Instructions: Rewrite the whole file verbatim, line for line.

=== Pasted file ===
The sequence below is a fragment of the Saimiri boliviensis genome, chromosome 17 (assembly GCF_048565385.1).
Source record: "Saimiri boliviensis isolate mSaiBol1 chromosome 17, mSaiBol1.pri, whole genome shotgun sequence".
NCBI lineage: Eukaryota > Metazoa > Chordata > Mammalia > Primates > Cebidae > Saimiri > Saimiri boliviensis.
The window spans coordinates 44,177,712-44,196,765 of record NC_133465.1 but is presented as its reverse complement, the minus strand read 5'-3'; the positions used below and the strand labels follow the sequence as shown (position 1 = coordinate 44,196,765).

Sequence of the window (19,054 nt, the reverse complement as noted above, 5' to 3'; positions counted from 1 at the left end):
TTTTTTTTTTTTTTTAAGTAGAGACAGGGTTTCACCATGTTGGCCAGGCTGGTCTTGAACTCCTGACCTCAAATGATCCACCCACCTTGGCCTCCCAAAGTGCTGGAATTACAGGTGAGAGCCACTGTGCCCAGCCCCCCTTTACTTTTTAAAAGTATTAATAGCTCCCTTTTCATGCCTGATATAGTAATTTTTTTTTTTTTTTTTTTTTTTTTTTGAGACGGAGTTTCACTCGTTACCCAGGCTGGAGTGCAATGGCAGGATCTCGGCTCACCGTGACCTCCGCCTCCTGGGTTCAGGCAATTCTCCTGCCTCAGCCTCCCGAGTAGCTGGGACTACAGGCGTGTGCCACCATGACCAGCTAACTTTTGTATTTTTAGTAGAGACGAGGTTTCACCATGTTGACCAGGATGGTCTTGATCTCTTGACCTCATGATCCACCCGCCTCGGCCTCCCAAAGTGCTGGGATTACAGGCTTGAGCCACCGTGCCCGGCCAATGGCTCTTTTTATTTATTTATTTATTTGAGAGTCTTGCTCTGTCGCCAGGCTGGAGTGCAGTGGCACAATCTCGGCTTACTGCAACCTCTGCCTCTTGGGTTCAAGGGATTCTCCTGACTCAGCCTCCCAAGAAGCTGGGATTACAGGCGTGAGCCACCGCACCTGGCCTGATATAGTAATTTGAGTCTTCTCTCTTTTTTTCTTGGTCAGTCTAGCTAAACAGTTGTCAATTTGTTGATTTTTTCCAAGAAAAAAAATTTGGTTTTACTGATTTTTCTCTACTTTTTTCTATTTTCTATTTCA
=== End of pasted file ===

The sequence below is a fragment of the Saimiri boliviensis genome, chromosome 17 (assembly GCF_048565385.1).
Source record: "Saimiri boliviensis isolate mSaiBol1 chromosome 17, mSaiBol1.pri, whole genome shotgun sequence".
NCBI lineage: Eukaryota > Metazoa > Chordata > Mammalia > Primates > Cebidae > Saimiri > Saimiri boliviensis.
The window spans coordinates 44,177,712-44,196,765 of record NC_133465.1 but is presented as its reverse complement, the minus strand read 5'-3'; the positions used below and the strand labels follow the sequence as shown (position 1 = coordinate 44,196,765).

Sequence of the window (19,054 nt, the reverse complement as noted above, 5' to 3'; positions counted from 1 at the left end):
TTTTTTTTTTTTTTTAAGTAGAGACAGGGTTTCACCATGTTGGCCAGGCTGGTCTTGAACTCCTGACCTCAAATGATCCACCCACCTTGGCCTCCCAAAGTGCTGGAATTACAGGTGAGAGCCACTGTGCCCAGCCCCCCTTTACTTTTTAAAAGTATTAATAGCTCCCTTTTCATGCCTGATATAGTAATTTTTTTTTTTTTTTTTTTTTTTTTTTGAGACGGAGTTTCACTCGTTACCCAGGCTGGAGTGCAATGGCAGGATCTCGGCTCACCGTGACCTCCGCCTCCTGGGTTCAGGCAATTCTCCTGCCTCAGCCTCCCGAGTAGCTGGGACTACAGGCGTGTGCCACCATGACCAGCTAACTTTTGTATTTTTAGTAGAGACGAGGTTTCACCATGTTGACCAGGATGGTCTTGATCTCTTGACCTCATGATCCACCCGCCTCGGCCTCCCAAAGTGCTGGGATTACAGGCTTGAGCCACCGTGCCCGGCCAATGGCTCTTTTTATTTATTTATTTATTTGAGAGTCTTGCTCTGTCGCCAGGCTGGAGTGCAGTGGCACAATCTCGGCTTACTGCAACCTCTGCCTCTTGGGTTCAAGGGATTCTCCTGACTCAGCCTCCCAAGAAGCTGGGATTACAGGCGTGAGCCACCGCACCTGGCCTGATATAGTAATTTGAGTCTTCTCTCTTTTTTTCTTGGTCAGTCTAGCTAAACAGTTGTCAATTTGTTGATTTTTTCCAAGAAAAAAAATTTGGTTTTACTGATTTTTCTCTACTTTTTTCTATTTTCTATTTCA